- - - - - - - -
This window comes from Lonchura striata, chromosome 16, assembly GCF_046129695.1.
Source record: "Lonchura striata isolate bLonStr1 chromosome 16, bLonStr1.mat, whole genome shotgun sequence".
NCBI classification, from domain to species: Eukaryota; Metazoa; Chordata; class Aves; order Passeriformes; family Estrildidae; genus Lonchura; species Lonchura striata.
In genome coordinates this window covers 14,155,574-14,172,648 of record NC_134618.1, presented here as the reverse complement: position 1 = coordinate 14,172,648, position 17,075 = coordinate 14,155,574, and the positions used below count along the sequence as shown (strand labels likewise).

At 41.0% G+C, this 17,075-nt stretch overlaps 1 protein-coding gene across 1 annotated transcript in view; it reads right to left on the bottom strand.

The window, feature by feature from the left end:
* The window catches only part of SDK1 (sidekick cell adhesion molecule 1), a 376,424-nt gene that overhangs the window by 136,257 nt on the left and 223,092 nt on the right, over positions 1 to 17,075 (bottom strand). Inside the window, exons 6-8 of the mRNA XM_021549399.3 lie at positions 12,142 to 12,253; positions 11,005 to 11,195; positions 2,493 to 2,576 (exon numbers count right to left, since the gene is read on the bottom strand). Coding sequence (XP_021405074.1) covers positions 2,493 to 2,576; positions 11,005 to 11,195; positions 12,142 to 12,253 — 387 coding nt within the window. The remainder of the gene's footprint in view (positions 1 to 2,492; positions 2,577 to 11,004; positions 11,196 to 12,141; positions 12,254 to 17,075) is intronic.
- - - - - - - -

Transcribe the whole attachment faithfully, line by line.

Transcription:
This window comes from Lonchura striata, chromosome 16, assembly GCF_046129695.1.
Source record: "Lonchura striata isolate bLonStr1 chromosome 16, bLonStr1.mat, whole genome shotgun sequence".
NCBI classification, from domain to species: Eukaryota; Metazoa; Chordata; class Aves; order Passeriformes; family Estrildidae; genus Lonchura; species Lonchura striata.
In genome coordinates this window covers 14,155,574-14,172,648 of record NC_134618.1, presented here as the reverse complement: position 1 = coordinate 14,172,648, position 17,075 = coordinate 14,155,574, and the positions used below count along the sequence as shown (strand labels likewise).

At 41.0% G+C, this 17,075-nt stretch overlaps 1 protein-coding gene across 1 annotated transcript in view; it reads right to left on the bottom strand.

The window, feature by feature from the left end:
* The window catches only part of SDK1 (sidekick cell adhesion molecule 1), a 376,424-nt gene that overhangs the window by 136,257 nt on the left and 223,092 nt on the right, over positions 1 to 17,075 (bottom strand). Inside the window, exons 6-8 of the mRNA XM_021549399.3 lie at positions 12,142 to 12,253; positions 11,005 to 11,195; positions 2,493 to 2,576 (exon numbers count right to left, since the gene is read on the bottom strand). Coding sequence (XP_021405074.1) covers positions 2,493 to 2,576; positions 11,005 to 11,195; positions 12,142 to 12,253 — 387 coding nt within the window. The remainder of the gene's footprint in view (positions 1 to 2,492; positions 2,577 to 11,004; positions 11,196 to 12,141; positions 12,254 to 17,075) is intronic.